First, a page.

reception can easily achieve acceptable digital reception.
There are also several emerging difficulties associated with measuring same coverage.
In certain places (often in adjacent areas), power on digital transmitters has been
restricted until analogue is turned off. Some audiences in those areas cannot get digital
as a result but can get analogue and this will remain the case until switch-off. For
example, SBS Digital Television in Illawarra (Knights Hill) has a restriction in operating
power to protect analogue reception of NEN54 in Newcastle.
Planning should ensure that spectrum is available to achieve same coverage should
black spots in digital reception be discovered after switch-off and the digital service is
operated at full power for the first time.
Broadcasting Services Act 1992, Schedule 4, s19(f) and Schedule 4, s19(k)
SBS Submission Spectrum Review -9-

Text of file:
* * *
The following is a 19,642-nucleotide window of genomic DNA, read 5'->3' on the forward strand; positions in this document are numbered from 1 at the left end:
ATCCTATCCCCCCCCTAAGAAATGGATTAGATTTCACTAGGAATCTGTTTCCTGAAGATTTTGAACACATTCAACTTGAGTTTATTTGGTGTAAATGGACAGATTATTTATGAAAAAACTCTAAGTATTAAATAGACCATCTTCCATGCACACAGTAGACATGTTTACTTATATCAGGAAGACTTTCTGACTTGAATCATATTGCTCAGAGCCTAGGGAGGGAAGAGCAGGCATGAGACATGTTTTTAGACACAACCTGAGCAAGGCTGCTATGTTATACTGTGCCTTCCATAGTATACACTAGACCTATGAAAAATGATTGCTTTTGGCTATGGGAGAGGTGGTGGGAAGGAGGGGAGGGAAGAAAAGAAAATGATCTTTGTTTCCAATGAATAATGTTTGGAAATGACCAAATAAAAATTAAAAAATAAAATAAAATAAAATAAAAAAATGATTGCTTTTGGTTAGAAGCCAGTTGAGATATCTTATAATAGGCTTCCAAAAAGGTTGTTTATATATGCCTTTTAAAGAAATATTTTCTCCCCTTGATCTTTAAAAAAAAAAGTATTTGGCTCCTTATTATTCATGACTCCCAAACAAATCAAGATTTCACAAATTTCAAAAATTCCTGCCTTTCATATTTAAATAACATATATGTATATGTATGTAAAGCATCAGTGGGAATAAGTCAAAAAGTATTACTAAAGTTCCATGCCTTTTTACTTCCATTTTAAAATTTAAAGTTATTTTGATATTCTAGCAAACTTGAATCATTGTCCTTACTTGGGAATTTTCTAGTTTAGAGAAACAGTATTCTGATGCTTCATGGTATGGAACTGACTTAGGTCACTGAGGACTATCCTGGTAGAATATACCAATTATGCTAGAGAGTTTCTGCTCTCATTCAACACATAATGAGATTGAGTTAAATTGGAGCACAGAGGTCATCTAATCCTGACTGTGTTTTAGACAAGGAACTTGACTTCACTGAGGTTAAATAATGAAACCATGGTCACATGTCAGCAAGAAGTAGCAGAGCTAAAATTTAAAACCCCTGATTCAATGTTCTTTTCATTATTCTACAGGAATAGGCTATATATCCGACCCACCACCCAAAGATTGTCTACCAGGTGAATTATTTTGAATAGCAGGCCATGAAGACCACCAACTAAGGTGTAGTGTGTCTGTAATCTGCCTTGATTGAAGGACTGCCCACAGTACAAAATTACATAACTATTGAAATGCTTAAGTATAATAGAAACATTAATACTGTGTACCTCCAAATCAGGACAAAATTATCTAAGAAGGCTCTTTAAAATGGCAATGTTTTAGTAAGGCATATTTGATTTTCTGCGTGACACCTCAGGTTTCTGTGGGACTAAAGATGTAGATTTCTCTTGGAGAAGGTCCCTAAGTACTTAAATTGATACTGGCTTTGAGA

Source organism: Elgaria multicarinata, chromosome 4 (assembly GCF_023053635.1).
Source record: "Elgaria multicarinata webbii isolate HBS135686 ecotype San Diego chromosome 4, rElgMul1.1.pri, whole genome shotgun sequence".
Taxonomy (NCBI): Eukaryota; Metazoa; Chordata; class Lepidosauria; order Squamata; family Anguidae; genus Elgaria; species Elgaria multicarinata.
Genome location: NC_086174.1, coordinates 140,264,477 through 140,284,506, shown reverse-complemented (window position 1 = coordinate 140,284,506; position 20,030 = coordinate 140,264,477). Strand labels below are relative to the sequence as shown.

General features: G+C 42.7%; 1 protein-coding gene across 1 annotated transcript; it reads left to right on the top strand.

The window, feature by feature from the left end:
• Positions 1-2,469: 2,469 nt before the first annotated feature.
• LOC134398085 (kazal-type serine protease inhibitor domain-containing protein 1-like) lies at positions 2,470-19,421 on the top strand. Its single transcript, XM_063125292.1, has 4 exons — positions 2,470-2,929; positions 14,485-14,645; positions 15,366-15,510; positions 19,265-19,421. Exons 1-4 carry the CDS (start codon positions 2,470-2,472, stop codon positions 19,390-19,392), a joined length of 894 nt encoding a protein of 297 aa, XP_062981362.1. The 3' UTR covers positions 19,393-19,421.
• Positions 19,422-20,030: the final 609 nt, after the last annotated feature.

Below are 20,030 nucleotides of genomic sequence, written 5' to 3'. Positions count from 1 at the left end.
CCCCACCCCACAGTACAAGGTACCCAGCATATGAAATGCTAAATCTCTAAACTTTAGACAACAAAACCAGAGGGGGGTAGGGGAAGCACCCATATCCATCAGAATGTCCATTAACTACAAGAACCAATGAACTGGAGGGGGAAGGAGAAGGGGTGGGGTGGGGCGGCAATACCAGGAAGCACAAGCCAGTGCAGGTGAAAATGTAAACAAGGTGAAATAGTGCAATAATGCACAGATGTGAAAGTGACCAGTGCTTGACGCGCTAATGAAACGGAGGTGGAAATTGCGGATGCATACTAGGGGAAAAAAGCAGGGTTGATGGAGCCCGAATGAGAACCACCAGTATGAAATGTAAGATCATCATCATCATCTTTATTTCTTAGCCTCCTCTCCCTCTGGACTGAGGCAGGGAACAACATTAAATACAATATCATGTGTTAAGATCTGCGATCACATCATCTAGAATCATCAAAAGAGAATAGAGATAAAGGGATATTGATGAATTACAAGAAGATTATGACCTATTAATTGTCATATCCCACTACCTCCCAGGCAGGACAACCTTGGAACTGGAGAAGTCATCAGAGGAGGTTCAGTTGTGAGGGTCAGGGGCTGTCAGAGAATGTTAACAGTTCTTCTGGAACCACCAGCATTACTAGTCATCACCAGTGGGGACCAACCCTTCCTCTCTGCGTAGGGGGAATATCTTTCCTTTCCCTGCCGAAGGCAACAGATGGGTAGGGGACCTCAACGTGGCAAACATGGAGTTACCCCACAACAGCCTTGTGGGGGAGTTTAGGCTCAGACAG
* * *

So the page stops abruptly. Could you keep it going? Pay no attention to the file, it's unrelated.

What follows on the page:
SBS is represented on the Same Coverage Working Group which is currently
establishing the parameters to compare analogue to digital coverage and a regime for
field testing to enable a proper comparison. SBS recognises the difficult and complex
issues faced by the Working Group. However, because of the unique way in which SBS
spectrum is allocated (especially in relation to ‘pure’ SFNs and UHF transmission), the
difficulties experienced by SBS are at times not the same as those of the rest of the
industry. As a result, some industry processes addressing same coverage are not